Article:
While this year has been one to forget for most of the world, Robeisy Ramirez has turned it into a fresh start.
Four months after enjoying a Miami hometown showcase, the two-time Olympic Gold medalist picked up his quickest pro win to date. It took just 0:54 of ring time for the 26-year old Cuban southpaw to dispatch Dominican Republic’s Yeuri Andujar, live on ESPN from the MGM Grand Conference Center Grand Ballroom in Las Vegas in what served as the first televised fight on American soil since March 13.
“It was an honor to be the first fight back, and I am proud of the performance I gave tonight,” Ramirez (3-1, 3KOs) told ESPN’s Bernardo Osuna shortly after his win. “My pro debut is long behind me, and I am progressing with every fight. I hope to return shortly.”
The win makes it three straight for Ramirez since suffering a stunning split decision loss in his pro debut last August. The defeat left him rendered as a high-priced bust according to so-called boxing experts, though he has since been a knockout every time out. Each win has been quicker than its predecessor, although it will be tough to make it any earlier of an evening than was the case in this bout.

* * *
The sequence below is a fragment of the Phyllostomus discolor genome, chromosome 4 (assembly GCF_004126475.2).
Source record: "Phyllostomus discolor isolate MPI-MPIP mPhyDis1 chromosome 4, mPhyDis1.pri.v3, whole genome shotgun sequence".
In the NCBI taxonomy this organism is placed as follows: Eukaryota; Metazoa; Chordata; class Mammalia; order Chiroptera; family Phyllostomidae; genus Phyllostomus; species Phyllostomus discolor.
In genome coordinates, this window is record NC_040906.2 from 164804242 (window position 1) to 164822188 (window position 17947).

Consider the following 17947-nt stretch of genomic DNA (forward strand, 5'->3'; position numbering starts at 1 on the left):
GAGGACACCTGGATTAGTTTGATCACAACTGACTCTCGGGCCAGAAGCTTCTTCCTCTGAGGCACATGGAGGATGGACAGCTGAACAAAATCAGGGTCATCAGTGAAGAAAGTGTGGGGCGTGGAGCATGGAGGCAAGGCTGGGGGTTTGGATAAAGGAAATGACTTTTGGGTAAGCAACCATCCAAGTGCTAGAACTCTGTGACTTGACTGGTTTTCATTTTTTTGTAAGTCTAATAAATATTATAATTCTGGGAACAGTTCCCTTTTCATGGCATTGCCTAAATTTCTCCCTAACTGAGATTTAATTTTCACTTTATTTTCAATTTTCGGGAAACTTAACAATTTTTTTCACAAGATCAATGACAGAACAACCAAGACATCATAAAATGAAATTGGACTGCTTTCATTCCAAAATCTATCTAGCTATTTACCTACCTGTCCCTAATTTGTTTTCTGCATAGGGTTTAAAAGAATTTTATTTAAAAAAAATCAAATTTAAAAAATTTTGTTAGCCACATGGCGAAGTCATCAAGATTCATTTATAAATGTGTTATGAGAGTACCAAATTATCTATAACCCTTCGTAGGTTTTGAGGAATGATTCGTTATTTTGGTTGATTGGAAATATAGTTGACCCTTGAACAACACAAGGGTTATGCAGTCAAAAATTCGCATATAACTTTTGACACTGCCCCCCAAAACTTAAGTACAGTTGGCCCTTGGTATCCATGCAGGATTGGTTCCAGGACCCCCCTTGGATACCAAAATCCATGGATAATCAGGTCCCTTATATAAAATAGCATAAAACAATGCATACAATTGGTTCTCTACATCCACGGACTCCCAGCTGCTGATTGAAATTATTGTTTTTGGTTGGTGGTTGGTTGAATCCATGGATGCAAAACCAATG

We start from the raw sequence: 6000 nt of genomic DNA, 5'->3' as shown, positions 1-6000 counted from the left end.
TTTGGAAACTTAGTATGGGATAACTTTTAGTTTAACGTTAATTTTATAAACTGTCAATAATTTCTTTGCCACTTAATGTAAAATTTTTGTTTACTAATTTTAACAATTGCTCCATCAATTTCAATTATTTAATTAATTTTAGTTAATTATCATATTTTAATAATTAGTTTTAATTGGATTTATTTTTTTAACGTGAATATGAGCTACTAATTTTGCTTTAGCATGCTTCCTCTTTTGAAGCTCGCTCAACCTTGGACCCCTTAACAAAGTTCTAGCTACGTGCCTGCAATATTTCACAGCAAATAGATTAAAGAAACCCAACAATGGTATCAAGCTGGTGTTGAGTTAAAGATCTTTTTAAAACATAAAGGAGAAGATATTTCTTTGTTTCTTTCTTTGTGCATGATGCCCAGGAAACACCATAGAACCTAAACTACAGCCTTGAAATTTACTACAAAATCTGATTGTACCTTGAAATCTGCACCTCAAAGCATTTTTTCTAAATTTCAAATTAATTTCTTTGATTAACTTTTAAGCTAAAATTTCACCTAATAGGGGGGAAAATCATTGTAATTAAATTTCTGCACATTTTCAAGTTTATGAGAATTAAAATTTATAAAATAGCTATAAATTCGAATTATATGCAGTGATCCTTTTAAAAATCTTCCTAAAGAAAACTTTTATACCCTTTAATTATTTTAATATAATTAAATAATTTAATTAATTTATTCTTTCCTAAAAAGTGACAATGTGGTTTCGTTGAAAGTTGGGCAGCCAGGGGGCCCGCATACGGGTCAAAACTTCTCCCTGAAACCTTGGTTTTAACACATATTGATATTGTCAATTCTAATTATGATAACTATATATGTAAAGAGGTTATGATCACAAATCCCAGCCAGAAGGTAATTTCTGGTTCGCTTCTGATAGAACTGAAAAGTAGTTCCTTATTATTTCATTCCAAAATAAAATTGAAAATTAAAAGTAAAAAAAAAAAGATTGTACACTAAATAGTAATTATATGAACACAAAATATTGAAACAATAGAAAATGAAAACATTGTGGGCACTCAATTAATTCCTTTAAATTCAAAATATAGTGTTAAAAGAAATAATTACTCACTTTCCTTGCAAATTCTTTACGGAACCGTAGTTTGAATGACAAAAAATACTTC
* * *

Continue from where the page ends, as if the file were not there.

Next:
Ramirez’s bout served as the televised opener of a modified five-fight card, headlined by amateur rival Shakur Stevenson (13-0, 7KOs) who stopped Puerto Rico’s Felix Caraballo in six rounds. Ramirez edged out Stevenson for his second gold medal in the 2016 Rio Olympics, barely edging him in the bantamweight finals.
Both currently fight under the Top Rank banner, which is hardly a coincidence. The hope is for Ramirez to develop into a formidable challenge for the current unbeaten featherweight titlist, although such a fight would have to take place at a higher weight with Stevenson eyeing a run in the 130-pound division.
Of course, that matchup is a long way from reality. For now, he will continue to make the most of a year that has been far kinder to his career than has been the case for most others in everyday life.
“Shakur is a world champion, and that’s a fight I want down the line,” Ramirez insists, though fully prepared to earn that opportunity. “But I have to continue my winning ways and prove that I’m worthy of that opportunity as a pro.
“I have a great trainer in Ismael Salas, who continues to add dimensions to my game. He is the man to lead me to a world title.”
Jake Donovan is a senior writer for BoxingScene.com. Twitter: @JakeNDaBox